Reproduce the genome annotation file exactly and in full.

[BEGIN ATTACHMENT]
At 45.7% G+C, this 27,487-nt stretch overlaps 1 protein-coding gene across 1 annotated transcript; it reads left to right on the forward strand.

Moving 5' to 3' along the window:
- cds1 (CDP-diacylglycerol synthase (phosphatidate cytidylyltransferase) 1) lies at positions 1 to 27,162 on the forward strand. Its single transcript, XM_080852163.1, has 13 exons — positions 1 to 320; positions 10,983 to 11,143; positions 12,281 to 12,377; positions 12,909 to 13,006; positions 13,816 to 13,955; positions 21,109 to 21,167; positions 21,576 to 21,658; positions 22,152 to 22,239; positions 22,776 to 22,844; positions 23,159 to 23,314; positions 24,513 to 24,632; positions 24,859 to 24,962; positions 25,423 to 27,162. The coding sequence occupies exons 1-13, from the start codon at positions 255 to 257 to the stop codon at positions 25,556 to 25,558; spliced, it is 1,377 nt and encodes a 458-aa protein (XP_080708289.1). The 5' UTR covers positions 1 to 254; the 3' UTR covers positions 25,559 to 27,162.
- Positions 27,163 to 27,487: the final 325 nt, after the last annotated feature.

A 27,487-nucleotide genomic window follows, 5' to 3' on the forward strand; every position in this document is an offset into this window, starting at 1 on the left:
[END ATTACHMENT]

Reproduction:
At 45.7% G+C, this 27,487-nt stretch overlaps 1 protein-coding gene across 1 annotated transcript; it reads left to right on the forward strand.

Moving 5' to 3' along the window:
- cds1 (CDP-diacylglycerol synthase (phosphatidate cytidylyltransferase) 1) lies at positions 1 to 27,162 on the forward strand. Its single transcript, XM_080852163.1, has 13 exons — positions 1 to 320; positions 10,983 to 11,143; positions 12,281 to 12,377; positions 12,909 to 13,006; positions 13,816 to 13,955; positions 21,109 to 21,167; positions 21,576 to 21,658; positions 22,152 to 22,239; positions 22,776 to 22,844; positions 23,159 to 23,314; positions 24,513 to 24,632; positions 24,859 to 24,962; positions 25,423 to 27,162. The coding sequence occupies exons 1-13, from the start codon at positions 255 to 257 to the stop codon at positions 25,556 to 25,558; spliced, it is 1,377 nt and encodes a 458-aa protein (XP_080708289.1). The 5' UTR covers positions 1 to 254; the 3' UTR covers positions 25,559 to 27,162.
- Positions 27,163 to 27,487: the final 325 nt, after the last annotated feature.

A 27,487-nucleotide genomic window follows, 5' to 3' on the forward strand; every position in this document is an offset into this window, starting at 1 on the left: